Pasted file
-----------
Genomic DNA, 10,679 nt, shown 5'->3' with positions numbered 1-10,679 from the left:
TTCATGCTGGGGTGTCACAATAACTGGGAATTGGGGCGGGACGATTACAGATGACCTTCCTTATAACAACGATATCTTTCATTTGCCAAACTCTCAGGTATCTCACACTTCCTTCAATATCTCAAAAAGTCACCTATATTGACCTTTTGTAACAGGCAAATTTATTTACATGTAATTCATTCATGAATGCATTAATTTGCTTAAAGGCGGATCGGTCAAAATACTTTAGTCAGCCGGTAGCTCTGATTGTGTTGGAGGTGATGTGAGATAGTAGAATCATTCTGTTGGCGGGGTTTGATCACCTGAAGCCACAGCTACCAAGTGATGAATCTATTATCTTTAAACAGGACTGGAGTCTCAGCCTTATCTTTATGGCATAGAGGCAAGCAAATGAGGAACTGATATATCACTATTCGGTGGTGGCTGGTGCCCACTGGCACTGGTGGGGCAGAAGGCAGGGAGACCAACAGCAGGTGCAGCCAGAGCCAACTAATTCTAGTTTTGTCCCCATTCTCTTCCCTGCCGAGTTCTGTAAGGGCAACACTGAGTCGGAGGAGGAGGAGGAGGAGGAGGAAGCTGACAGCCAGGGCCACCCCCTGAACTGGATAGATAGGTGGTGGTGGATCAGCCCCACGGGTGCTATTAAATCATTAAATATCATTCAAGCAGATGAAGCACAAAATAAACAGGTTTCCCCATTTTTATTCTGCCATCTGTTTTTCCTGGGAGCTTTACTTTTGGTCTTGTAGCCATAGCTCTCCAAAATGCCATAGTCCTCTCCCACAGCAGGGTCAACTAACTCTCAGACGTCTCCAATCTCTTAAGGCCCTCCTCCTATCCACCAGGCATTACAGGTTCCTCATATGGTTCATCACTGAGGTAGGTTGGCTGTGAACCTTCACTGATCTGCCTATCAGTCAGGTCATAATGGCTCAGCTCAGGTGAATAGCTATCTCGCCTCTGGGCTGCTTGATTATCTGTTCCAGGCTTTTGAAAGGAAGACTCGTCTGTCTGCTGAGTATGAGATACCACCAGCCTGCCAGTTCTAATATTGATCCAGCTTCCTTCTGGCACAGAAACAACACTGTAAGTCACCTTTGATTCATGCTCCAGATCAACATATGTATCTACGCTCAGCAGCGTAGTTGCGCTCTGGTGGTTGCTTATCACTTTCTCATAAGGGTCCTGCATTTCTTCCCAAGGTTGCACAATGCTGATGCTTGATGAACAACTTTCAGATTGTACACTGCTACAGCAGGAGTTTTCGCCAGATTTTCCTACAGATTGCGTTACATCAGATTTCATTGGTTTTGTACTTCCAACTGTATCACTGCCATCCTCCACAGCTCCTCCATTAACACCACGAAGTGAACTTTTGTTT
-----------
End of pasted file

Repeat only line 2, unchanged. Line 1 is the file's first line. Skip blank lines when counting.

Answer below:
TTCATGCTGGGGTGTCACAATAACTGGGAATTGGGGCGGGACGATTACAGATGACCTTCCTTATAACAACGATATCTTTCATTTGCCAAACTCTCAGGTATCTCACACTTCCTTCAATATCTCAAAAAGTCACCTATATTGACCTTTTGTAACAGGCAAATTTATTTACATGTAATTCATTCATGAATGCATTAATTTGCTTAAAGGCGGATCGGTCAAAATACTTTAGTCAGCCGGTAGCTCTGATTGTGTTGGAGGTGATGTGAGATAGTAGAATCATTCTGTTGGCGGGGTTTGATCACCTGAAGCCACAGCTACCAAGTGATGAATCTATTATCTTTAAACAGGACTGGAGTCTCAGCCTTATCTTTATGGCATAGAGGCAAGCAAATGAGGAACTGATATATCACTATTCGGTGGTGGCTGGTGCCCACTGGCACTGGTGGGGCAGAAGGCAGGGAGACCAACAGCAGGTGCAGCCAGAGCCAACTAATTCTAGTTTTGTCCCCATTCTCTTCCCTGCCGAGTTCTGTAAGGGCAACACTGAGTCGGAGGAGGAGGAGGAGGAGGAGGAAGCTGACAGCCAGGGCCACCCCCTGAACTGGATAGATAGGTGGTGGTGGATCAGCCCCACGGGTGCTATTAAATCATTAAATATCATTCAAGCAGATGAAGCACAAAATAAACAGGTTTCCCCATTTTTATTCTGCCATCTGTTTTTCCTGGGAGCTTTACTTTTGGTCTTGTAGCCATAGCTCTCCAAAATGCCATAGTCCTCTCCCACAGCAGGGTCAACTAACTCTCAGACGTCTCCAATCTCTTAAGGCCCTCCTCCTATCCACCAGGCATTACAGGTTCCTCATATGGTTCATCACTGAGGTAGGTTGGCTGTGAACCTTCACTGATCTGCCTATCAGTCAGGTCATAATGGCTCAGCTCAGGTGAATAGCTATCTCGCCTCTGGGCTGCTTGATTATCTGTTCCAGGCTTTTGAAAGGAAGACTCGTCTGTCTGCTGAGTATGAGATACCACCAGCCTGCCAGTTCTAATATTGATCCAGCTTCCTTCTGGCACAGAAACAACACTGTAAGTCACCTTTGATTCATGCTCCAGATCAACATATGTATCTACGCTCAGCAGCGTAGTTGCGCTCTGGTGGTTGCTTATCACTTTCTCATAAGGGTCCTGCATTTCTTCCCAAGGTTGCACAATGCTGATGCTTGATGAACAACTTTCAGATTGTACACTGCTACAGCAGGAGTTTTCGCCAGATTTTCCTACAGATTGCGTTACATCAGATTTCATTGGTTTTGTACTTCCAACTGTATCACTGCCATCCTCCACAGCTCCTCCATTAACACCACGAAGTGAACTTTTGTTT